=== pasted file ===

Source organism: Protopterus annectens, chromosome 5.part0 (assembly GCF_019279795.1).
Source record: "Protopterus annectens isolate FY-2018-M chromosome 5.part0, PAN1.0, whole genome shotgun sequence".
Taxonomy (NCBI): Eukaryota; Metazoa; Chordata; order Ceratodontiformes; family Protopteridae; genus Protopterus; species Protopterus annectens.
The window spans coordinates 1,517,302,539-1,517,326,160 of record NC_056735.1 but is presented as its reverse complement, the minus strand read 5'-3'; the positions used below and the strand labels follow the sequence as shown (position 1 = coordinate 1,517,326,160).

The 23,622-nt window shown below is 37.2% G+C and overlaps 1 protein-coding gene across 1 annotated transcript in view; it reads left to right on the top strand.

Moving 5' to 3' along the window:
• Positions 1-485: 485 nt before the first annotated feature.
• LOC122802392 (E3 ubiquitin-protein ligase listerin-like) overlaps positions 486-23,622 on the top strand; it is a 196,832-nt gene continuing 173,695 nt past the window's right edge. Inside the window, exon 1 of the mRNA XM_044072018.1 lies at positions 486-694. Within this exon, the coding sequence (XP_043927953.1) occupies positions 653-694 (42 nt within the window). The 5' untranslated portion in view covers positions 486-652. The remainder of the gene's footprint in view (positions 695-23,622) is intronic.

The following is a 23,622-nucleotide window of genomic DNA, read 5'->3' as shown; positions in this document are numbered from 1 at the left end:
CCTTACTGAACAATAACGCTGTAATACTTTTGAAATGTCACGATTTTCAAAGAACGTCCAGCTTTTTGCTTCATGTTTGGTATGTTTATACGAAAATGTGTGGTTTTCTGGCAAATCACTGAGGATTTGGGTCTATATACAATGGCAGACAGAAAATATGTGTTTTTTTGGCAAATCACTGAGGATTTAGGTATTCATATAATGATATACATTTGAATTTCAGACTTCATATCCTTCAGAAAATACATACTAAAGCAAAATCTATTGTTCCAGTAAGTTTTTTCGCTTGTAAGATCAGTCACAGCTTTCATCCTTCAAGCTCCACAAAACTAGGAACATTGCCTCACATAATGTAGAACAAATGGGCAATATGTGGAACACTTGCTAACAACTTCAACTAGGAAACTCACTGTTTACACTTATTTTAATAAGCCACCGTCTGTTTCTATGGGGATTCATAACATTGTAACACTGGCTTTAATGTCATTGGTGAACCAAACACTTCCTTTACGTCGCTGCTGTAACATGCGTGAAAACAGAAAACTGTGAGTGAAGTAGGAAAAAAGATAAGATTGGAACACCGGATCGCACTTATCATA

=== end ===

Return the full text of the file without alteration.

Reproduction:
Source organism: Protopterus annectens, chromosome 5.part0 (assembly GCF_019279795.1).
Source record: "Protopterus annectens isolate FY-2018-M chromosome 5.part0, PAN1.0, whole genome shotgun sequence".
Taxonomy (NCBI): Eukaryota; Metazoa; Chordata; order Ceratodontiformes; family Protopteridae; genus Protopterus; species Protopterus annectens.
The window spans coordinates 1,517,302,539-1,517,326,160 of record NC_056735.1 but is presented as its reverse complement, the minus strand read 5'-3'; the positions used below and the strand labels follow the sequence as shown (position 1 = coordinate 1,517,326,160).

The 23,622-nt window shown below is 37.2% G+C and overlaps 1 protein-coding gene across 1 annotated transcript in view; it reads left to right on the top strand.

Moving 5' to 3' along the window:
• Positions 1-485: 485 nt before the first annotated feature.
• LOC122802392 (E3 ubiquitin-protein ligase listerin-like) overlaps positions 486-23,622 on the top strand; it is a 196,832-nt gene continuing 173,695 nt past the window's right edge. Inside the window, exon 1 of the mRNA XM_044072018.1 lies at positions 486-694. Within this exon, the coding sequence (XP_043927953.1) occupies positions 653-694 (42 nt within the window). The 5' untranslated portion in view covers positions 486-652. The remainder of the gene's footprint in view (positions 695-23,622) is intronic.

The following is a 23,622-nucleotide window of genomic DNA, read 5'->3' as shown; positions in this document are numbered from 1 at the left end:
CCTTACTGAACAATAACGCTGTAATACTTTTGAAATGTCACGATTTTCAAAGAACGTCCAGCTTTTTGCTTCATGTTTGGTATGTTTATACGAAAATGTGTGGTTTTCTGGCAAATCACTGAGGATTTGGGTCTATATACAATGGCAGACAGAAAATATGTGTTTTTTTGGCAAATCACTGAGGATTTAGGTATTCATATAATGATATACATTTGAATTTCAGACTTCATATCCTTCAGAAAATACATACTAAAGCAAAATCTATTGTTCCAGTAAGTTTTTTCGCTTGTAAGATCAGTCACAGCTTTCATCCTTCAAGCTCCACAAAACTAGGAACATTGCCTCACATAATGTAGAACAAATGGGCAATATGTGGAACACTTGCTAACAACTTCAACTAGGAAACTCACTGTTTACACTTATTTTAATAAGCCACCGTCTGTTTCTATGGGGATTCATAACATTGTAACACTGGCTTTAATGTCATTGGTGAACCAAACACTTCCTTTACGTCGCTGCTGTAACATGCGTGAAAACAGAAAACTGTGAGTGAAGTAGGAAAAAAGATAAGATTGGAACACCGGATCGCACTTATCATA